New 20-space lot proposed for Town Hall
July 30, 2009
By Greg Elias
Commuters may one day be able to carpool or catch a bus at Williston Town Hall.
The town has applied for a state grant to help fund a 20-space park-and-ride extending from the existing lot behind Town Hall. The estimated $150,000 project would provide parking for commuters and possibly a bus stop in Williston Village.
Spaces would be arranged in two rows and separated from the existing lot by an island of green space. Buses would access the lot via a one-way driveway.
The park-and-ride would use a small slice of town-owned land referred to as the Lyons property. The 8-acre parcel in the past has been eyed for an affordable housing project or a community center.
A school bus that goes to Champlain Valley Union High School already makes pick-ups at the existing lot, Town Manager Rick McGuire said. The Chittenden County Transportation Authority is interested in making the proposed park-and-ride one stop along a proposed route running along U.S. 2 from Williston Village to Burlington.
“We anticipate the initial level of service into Williston Village to be commuter-oriented, drawing potential riders from areas beyond walking distance to Williston Town Hall,” wrote CCTA General Manager Chris Cole in a letter supporting the grant application. “Therefore, having a park-and-ride available in the village would greatly enhance the ridership potential of the route.”
The town of Williston, located in the center of the state’s most populous county, could be considered the commuter capital of Vermont. Census figures show that the vast majority of people who live in Williston work elsewhere. And a previous town study concluded that thousands commute here to work in the big retail stores and other businesses.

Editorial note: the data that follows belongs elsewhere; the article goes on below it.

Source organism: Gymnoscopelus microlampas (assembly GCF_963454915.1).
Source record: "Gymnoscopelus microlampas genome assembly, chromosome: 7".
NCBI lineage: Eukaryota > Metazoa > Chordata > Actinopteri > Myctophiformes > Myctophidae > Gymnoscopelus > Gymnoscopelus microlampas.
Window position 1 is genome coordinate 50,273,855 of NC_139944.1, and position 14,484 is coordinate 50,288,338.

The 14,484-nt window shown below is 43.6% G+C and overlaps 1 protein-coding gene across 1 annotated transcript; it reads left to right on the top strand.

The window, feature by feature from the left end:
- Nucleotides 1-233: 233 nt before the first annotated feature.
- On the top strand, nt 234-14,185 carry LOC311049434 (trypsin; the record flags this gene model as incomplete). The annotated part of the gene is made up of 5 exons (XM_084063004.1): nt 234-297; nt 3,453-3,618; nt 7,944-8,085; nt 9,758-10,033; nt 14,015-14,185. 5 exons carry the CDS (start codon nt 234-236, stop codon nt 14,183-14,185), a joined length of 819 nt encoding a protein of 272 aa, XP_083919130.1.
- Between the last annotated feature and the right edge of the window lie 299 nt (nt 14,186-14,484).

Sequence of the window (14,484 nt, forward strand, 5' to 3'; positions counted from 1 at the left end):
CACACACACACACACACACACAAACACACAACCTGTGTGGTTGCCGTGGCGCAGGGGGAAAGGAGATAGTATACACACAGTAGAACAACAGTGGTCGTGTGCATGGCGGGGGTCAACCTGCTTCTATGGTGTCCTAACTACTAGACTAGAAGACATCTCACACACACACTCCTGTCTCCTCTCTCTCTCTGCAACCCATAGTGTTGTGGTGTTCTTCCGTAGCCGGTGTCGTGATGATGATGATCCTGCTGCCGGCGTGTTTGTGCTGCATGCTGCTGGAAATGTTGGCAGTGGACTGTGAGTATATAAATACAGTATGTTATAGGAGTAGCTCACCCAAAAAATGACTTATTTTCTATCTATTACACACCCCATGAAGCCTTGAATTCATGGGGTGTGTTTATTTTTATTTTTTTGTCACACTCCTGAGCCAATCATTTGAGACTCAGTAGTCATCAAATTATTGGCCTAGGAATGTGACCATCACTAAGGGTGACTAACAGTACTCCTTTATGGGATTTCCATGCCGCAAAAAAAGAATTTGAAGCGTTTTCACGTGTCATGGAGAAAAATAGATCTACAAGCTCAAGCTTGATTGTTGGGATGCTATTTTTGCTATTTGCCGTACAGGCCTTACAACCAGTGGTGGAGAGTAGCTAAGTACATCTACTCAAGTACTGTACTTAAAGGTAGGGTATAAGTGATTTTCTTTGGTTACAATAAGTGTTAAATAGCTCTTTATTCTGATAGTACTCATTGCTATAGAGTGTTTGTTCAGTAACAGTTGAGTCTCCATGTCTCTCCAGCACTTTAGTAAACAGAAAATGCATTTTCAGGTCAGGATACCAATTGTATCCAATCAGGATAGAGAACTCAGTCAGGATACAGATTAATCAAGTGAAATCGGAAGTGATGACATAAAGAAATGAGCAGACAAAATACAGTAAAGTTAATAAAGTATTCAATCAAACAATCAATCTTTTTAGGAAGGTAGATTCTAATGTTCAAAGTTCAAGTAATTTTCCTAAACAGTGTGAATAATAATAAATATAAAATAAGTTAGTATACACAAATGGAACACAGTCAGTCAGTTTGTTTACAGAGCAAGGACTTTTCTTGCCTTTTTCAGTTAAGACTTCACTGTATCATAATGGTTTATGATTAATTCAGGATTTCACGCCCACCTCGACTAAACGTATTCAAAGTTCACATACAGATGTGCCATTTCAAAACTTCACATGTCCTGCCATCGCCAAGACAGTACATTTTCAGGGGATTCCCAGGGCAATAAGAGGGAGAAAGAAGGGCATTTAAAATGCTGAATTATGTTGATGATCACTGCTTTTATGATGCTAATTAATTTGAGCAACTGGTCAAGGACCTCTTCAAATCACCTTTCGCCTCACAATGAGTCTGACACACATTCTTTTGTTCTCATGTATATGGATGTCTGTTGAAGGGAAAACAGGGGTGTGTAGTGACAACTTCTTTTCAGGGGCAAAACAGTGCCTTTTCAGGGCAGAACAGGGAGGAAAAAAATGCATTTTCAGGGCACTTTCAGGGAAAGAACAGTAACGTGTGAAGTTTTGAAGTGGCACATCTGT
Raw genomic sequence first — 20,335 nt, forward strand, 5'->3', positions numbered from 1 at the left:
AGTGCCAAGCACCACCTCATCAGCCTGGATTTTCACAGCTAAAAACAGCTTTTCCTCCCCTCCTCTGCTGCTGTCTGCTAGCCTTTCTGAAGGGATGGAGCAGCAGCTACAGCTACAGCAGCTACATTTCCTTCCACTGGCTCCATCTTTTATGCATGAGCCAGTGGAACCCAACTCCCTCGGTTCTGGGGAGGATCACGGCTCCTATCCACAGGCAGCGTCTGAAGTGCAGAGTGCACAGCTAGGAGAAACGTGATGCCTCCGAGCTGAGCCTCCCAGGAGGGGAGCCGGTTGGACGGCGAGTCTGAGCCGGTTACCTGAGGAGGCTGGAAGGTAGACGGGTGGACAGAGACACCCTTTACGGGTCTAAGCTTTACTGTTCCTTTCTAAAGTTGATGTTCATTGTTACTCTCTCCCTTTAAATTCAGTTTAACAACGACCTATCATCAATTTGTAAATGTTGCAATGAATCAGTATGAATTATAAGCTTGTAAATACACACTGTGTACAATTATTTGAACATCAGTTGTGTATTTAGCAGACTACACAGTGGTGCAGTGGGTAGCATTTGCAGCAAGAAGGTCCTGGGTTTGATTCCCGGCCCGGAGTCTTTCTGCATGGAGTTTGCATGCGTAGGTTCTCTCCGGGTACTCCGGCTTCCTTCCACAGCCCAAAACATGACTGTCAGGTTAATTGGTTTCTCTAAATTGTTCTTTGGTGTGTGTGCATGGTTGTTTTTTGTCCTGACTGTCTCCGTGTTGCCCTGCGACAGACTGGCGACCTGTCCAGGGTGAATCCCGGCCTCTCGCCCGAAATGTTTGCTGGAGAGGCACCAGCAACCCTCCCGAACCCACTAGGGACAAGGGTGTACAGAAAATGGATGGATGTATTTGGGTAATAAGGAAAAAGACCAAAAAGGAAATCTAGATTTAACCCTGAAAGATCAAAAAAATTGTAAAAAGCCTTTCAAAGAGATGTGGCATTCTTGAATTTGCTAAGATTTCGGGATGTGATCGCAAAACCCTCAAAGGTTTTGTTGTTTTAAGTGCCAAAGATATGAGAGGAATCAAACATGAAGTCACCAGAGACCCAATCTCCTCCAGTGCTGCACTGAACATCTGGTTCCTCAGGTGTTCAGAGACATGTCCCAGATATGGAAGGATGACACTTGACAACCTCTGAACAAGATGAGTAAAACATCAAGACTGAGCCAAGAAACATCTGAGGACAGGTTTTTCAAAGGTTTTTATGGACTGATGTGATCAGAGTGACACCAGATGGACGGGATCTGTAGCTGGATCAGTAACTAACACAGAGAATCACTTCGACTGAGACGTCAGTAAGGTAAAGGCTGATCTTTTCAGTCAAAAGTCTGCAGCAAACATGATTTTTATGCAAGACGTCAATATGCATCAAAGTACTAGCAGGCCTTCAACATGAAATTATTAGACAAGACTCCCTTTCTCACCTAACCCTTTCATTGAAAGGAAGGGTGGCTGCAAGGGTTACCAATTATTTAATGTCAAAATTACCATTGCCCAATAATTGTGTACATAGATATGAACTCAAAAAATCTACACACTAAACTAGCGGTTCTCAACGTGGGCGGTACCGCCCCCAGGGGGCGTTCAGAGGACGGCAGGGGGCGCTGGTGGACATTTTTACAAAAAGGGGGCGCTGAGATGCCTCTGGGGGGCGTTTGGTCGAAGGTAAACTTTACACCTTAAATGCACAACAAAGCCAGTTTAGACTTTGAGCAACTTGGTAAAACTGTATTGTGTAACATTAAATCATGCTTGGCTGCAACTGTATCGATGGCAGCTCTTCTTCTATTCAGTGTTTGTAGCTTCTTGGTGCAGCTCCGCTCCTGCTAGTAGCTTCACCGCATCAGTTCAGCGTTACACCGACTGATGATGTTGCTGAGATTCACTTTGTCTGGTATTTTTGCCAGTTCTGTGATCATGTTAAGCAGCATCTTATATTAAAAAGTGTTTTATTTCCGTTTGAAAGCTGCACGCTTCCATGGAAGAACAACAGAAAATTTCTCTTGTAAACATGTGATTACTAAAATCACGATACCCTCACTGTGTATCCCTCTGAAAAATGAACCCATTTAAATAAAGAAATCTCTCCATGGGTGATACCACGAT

But Williston is not among the dozens of Vermont towns that have a park-and-ride. The state closed the old facility here more than a decade ago.
The town has long lobbied for a replacement. Two years ago, the Selectboard signed off on a pair of proposals for new state-funded park-and-rides on Vermont 2A, one south of Interstate 89 and another one closer to Taft Corners, the location preferred by the town.
Wayne Davis, local transportation facilities supervisor with the Vermont Agency of Transportation, said conceptual plans have been drawn up for the facility south of I-89 across from Hurricane Lane, and the state continues to look at potential sites for the other park-and-ride. But he did not know when construction of either facility would begin.
McGuire said a village park-and-ride would still benefit commuters even if the other park-and-rides are built.
“Well, this serves the village and possibly more than one bus service,” he said.
The park-and-ride faces several obstacles. Because the site includes wetlands, the town must obtain a permit from the Army Corps of Engineers as well as state and local permits.
Public Works Director Neil Boyden said he expects the permitting process to be similar to an earlier expansion of a parking lot after the town swapped land with the National Guard Armory. He said that project took between one and two years to plan and permit.
Funding is also uncertain. The state Legislature budgeted only $250,000 for the grants, and many towns seek funding each year.
Davis said last year 22 municipalities applied for grants and nine received money. He expects to receive a similar number of applications before this year’s deadline on Friday.
Grant amounts have in the past ranged from $6,000 to $75,000, Davis said. So it seems likely Williston would have to cover at least half the cost of the park-and-ride.
Town officials said impact fees collected from developers could provide some of the funding. And Boyden noted that town employees could do the labor, which as a rule of thumb comprises about half the cost.
Boyden was cautiously optimistic about the chances of piecing together funding and winning permits for the park-and-ride.
“I think it is a doable project,” he said. “I just think it’s going to take some time and explanation.”